Tuesday, April 28, 2009

climate review April

--updated 4.30., 5.1., 5.3.--
--thanks for all your links--

Spring is in the air, and with it, unease on how things will continue. America is becoming less sustainable by the month. Recognition suddenly dawns. A grassroots effort at changing things is converging with initiatives from the top. Green is the new bandwagon of the Global Village, and America is finding itself looking rather Brown.

Considering how wrong the past eight years had been, with the US roll-back of environmental law and sabotage of a climate consensus, the effort at change is totally welcome. But action is so overdue, and so much ground was lost, that whatever is done looks ridiculously small. The problem is not that the past eight years had been a time of inertia that stopped civil evolution; the problem is that the clock had been turned back. We don't start where we had been in 2000. We start where we had been in 1960. So right now we are at this weird place in history where the reversal of Bushism means progress so modest it sounds bizarre. Political headline of the month would be, Americans discover torture is a crime. Green news of the month (on Appalachian coal) would be, Americans reluctant to blow up their own mountains. And climate news of the month would be, tired of being climate crunchers, Americans wanna make nice.

In Florida, the SUV-induced drought deepens. April's new rule is that home owners are not allowed to water lawns anymore until further notice. Problem is that lawns do alright in cool, moist places with four seasons, like Britain, Belgium, or Bavaria, but are completely out of place in a subtropical place with only two seasons, wet and dry, like Florida. Maintaining lawns here requires huge amounts of pesticide and herbicide, and huge amounts of fresh water. Go to any hardware store with a plant annex, and you'll find enormous stacks of toxic chemicals, usually right at the checkout counter. That's the gringo style of gardening: drive with your Hummer to the gardening center to get weed killer for your astro turf. Half the drinking water in the Tampa Bay area is diverted to keep suburban lawns nice and green. Disallowing this, at least for the time being, is a step in the right direction, but it is a step so modest that it would sound bizarre anywhere else. Some companies are advertising their services to spray-paint lawns green. Anthropologists, you must visit Tampa!

Trying to live with a small carbon footprint here is weirdly difficult. For one thing, all the electricity in the grid comes from fossil fuel plants. April's utility bill contained a flyer with another headline that fits the bizarrely modest pattern: "Tampa Electric announces 25-megawatt solar agreement." To put this in perspective, in the Sunshine State, this means (a) they'll start building it in 2011; and (b) that, I cite, the solar photovoltaic array will "serve the electric energy needs of more than 3,400 homes." Yes, that's 3,400. The same mail brought a flyer called "Saver's Digest" with an advertisement about advertising (!) in said flyer, showing how the Tampa Bay area, consisting of Pinellas, Hillsborough, Pasco, and Hernando counties, divides for marketing purposes into 19 zones consisting of 35,000 households each. With the exception of three nuclear power plants -- Crystal River to the north, Turkey Point to the south, and St Lucie to the west -- Florida is fossil all the way. Windless at a breezy ocean, and no sun in the Sunshine State, baby. Roof solar collectors are unknown here, and there are no wind turbines anywhere. But hey, we've got lotsa gas stations!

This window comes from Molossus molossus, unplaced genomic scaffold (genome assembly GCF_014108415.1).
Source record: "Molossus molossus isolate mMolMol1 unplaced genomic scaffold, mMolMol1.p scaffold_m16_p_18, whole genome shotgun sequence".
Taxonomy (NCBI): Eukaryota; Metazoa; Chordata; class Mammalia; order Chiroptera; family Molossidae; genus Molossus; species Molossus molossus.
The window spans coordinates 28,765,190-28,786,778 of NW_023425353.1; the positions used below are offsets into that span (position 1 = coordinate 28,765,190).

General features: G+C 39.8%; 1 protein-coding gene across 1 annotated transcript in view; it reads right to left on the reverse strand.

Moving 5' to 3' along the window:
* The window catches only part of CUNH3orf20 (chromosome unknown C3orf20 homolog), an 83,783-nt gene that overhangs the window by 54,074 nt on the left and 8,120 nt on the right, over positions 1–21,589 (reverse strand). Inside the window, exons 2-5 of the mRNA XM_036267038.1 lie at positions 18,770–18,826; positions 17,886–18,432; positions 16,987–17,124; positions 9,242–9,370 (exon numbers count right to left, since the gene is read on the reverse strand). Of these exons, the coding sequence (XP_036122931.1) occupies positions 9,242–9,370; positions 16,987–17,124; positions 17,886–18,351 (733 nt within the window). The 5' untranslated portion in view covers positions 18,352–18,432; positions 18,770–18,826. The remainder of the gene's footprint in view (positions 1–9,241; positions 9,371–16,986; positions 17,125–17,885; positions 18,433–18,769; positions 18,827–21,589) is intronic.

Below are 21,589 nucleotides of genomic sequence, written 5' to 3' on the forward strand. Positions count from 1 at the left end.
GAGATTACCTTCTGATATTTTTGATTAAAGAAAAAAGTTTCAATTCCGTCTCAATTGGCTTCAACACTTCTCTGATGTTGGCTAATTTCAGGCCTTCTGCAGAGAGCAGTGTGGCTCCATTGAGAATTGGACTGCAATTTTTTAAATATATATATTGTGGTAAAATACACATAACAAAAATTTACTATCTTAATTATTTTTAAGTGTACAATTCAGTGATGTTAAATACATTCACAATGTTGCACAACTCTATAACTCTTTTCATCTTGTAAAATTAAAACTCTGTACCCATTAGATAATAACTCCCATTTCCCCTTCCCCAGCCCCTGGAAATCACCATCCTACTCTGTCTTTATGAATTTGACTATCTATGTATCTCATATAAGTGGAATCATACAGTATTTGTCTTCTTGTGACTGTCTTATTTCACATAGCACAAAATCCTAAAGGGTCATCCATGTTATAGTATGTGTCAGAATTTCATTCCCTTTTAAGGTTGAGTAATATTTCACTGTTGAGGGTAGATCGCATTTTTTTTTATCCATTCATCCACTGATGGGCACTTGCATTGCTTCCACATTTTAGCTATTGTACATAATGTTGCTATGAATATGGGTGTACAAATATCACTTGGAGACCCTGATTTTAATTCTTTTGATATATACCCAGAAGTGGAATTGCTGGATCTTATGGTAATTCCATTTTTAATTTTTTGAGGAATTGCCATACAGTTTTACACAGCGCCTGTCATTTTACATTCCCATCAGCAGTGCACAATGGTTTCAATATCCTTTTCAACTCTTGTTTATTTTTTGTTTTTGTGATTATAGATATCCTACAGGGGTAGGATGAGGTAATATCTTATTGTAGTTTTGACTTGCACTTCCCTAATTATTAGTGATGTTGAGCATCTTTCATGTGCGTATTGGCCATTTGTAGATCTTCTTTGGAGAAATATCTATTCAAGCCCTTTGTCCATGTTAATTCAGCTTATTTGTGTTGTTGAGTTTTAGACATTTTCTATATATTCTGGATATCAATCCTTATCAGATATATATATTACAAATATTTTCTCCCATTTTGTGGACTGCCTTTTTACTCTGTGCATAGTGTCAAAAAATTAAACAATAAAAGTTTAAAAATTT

And so it goes. Saver's Digest, indeed. Junk mail is a fact of life; US postal workers are required, by federal law, to deliver junk mail to your mailbox. (You can write marketing companies and request your name to be taken off their mailing lists, and good luck with that!) Living here means to attract waste like iron filings go to a magnet. And then you can only throw it away again, or recycle, if you're lucky. Recycling, however, is not encouraged either. There is no pickup; you need to bring your junk to the nearest recycling center. Trashing or recycling exhaust your choices; there is no such thing as reusing. If you purchase a glass bottle, you can't return it to the store for washing and refilling; no, gringos are only allowed to toss it in a recycling container, so that it will be crushed, heated, melted, and made into a new bottle. Smart, eh? Anthropologists, study Tampa!

One good thing I've noticed are new bus stops. But even they are surreal: a bus stop, here, is a stick in the ground. There is no posted schedule, none. The bus comes when the bus comes. If it comes. Apparently you're supposed to just wait and hope for the best. Vladimir and Estragon waiting for Godot. Waiting you're supposed to do standing. In the dirt. There are few sidewalks, after all, and not every stop has a bench. And none are roofed. So taking the bus in Tampa means a sunburn, or a shower. The idea, clearly a Republican design, is to punish you for being Green, poor, and enlightened.